If you have those two things, you’re all set! You don’t need to deploy any additional agents, further scale your ServiceNow deployment, or any additional subscriptions. Most notably:
- No ServiceNow MID Server is required
- No ServiceNow ITOM subscription is required
How to get started
The process of setting up my integration is as easy as it gets. First, install the integration and add one or more API keys for your environments. Then, attach your ServiceNow instance as a recipient for any Honeycomb Triggers and/or Honeycomb SLOs that you want to send Incidents to ServiceNow.
Here’s a detailed step-by-step tutorial on how to do that:
Download the update set to your local drive.
Import, preview, and commit the update set in ServiceNow.
a) In ServiceNow, navigate to “Retrieved Update Sets,” scroll to the bottom of the window, and click “Import Update Set from XML.” Select the update set you downloaded.
b) Locate the update set in the window you are redirected to and open it.
c) Click “Preview Update Set” on the top right of the window.
d) If there are any warnings or errors, scroll down and locate the relevant tab. Select all warnings or errors, and choose “Accept Remote Update.”
e) Click “Commit Update Set” on the top right of the window.
If you don’t have an API key yet, you’ll need to create one for each Honeycomb environment that you want to integrate with ServiceNow. For each API key, please ensure it has the following permissions in Honeycomb: “Manage Queries and Columns,” “Run Queries,” and “Manage Recipients.”
Input the API key into ServiceNow for each environment you want to integrate.
a) Navigate to Honeycomb Integration -> “Honeycomb Environments.” Click “New” at the top right.
b) Click the magnifying glass next to the field “API Key.”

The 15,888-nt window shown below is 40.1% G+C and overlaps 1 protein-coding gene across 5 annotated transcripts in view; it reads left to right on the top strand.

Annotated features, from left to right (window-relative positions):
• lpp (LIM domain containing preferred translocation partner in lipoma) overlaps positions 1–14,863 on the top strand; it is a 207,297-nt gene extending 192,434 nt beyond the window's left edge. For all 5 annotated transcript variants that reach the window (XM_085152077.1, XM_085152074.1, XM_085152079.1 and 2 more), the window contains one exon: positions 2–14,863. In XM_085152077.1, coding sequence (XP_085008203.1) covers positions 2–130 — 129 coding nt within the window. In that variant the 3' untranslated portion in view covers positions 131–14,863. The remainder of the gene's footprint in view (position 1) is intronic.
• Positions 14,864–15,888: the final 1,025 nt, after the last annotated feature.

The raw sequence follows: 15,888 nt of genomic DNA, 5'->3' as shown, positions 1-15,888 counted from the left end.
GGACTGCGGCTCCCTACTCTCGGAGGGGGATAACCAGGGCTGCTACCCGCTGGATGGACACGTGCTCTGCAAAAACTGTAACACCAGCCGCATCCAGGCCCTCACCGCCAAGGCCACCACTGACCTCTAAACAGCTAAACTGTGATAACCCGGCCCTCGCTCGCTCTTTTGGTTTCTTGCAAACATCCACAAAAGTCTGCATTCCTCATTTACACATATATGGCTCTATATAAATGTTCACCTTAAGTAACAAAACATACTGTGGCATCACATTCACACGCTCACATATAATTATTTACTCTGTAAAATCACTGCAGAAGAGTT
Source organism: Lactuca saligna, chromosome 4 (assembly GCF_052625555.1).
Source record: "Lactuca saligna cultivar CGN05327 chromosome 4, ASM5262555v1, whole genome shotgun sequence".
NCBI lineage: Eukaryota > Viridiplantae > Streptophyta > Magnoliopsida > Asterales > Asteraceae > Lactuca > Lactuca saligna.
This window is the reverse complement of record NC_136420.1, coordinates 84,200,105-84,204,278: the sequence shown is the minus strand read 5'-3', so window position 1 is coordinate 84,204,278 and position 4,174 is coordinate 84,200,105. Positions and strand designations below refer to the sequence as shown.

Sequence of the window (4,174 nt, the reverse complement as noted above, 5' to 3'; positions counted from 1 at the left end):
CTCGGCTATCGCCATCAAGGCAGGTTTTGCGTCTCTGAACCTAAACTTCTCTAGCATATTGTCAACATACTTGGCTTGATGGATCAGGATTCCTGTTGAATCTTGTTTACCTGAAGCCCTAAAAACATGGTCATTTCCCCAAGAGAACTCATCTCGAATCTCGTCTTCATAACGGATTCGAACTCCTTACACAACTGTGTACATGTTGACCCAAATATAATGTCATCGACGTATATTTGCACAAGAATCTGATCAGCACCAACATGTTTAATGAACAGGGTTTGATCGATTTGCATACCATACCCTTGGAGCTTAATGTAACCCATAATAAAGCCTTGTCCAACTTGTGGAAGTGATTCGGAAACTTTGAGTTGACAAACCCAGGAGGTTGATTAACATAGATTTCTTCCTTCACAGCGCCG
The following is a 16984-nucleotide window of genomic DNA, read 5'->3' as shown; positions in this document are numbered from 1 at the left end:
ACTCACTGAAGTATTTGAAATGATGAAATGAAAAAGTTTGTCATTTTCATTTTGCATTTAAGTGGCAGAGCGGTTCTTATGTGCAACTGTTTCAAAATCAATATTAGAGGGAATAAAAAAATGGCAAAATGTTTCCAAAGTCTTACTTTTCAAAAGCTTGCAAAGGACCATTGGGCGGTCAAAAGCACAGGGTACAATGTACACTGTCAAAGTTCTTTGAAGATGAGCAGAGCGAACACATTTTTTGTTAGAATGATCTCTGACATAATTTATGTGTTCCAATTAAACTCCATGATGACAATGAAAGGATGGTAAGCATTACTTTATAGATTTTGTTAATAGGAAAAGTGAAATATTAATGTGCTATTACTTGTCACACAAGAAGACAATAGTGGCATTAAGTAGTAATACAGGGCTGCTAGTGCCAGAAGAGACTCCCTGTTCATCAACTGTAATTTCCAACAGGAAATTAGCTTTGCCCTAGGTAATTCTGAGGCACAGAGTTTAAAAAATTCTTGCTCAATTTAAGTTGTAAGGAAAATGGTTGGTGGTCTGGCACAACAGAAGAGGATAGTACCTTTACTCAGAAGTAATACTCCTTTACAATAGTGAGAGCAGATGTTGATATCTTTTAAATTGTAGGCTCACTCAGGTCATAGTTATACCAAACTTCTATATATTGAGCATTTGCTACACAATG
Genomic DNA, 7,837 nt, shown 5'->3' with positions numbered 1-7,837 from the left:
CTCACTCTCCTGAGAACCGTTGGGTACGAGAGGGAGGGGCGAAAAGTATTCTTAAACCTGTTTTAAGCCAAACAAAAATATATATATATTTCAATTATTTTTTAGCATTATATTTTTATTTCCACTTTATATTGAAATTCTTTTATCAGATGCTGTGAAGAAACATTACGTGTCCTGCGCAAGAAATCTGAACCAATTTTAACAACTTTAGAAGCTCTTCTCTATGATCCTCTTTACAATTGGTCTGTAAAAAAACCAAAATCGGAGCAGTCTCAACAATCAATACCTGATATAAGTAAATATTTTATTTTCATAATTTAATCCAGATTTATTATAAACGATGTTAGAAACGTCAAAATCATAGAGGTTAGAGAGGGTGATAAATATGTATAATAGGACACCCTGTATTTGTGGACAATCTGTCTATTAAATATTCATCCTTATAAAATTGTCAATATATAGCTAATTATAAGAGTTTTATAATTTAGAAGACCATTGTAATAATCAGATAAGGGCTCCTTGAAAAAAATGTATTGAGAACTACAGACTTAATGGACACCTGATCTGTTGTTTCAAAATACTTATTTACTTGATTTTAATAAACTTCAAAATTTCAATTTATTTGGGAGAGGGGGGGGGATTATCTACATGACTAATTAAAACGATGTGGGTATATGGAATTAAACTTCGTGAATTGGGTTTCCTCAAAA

c) If the relevant Honeycomb API Key has already been created as a record in ServiceNow, select it from the list. Otherwise, click “New” at the top right of the window listing API Keys.
e) If you don’t want to import observed entities from Honeycomb into your ServiceNow CMDB, uncheck “Populate CMDB from Honeycomb.”
f) Click “Submit” on the Honeycomb Environment record.
Add your ServiceNow instance as a recipient for alerts on SLOs and/or Triggers in Honeycomb.
a) In Honeycomb, on any Trigger or SLO, you now have the option of adding your ServiceNow instance as a recipient.
1- To send the SLO Burn Alert or Trigger Alert to ServiceNow as an event (
em_event table), use the recipient called “ServiceNow Event.”
2- To send the SLO Burn Alert or Trigger Alert to ServiceNow as an incident (incident table), use the recipient called “ServiceNow Incident.”
b) If you want to send custom attributes with the webhook, format them as comma-separated, key-value pairs in the description of the Trigger or SLO definition. If you pass in
severity as below, they will be automatically handled as such in ServiceNow on the resulting SN Alert or Incident (and will override the CI that would have automatically bound if you imported CIs into your CMDB from Honeycomb).
a) Type “Honeycomb” into the filter navigator.
b) Click “Dashboard.”
Try it today
This new Honeycomb-ServiceNow integration is my own personal project and a community contribution. I’m a part of the Pollinators community and I’m thrilled to be able to share this experiment with you. My hope is that you find it useful in your workflows and that, together, we can figure out how to make it even more useful.
Let me know what you think. Feel free to hit me with questions, comments, or any issues you run into. You can reach me on Pollinators or you can shoot me an email directly.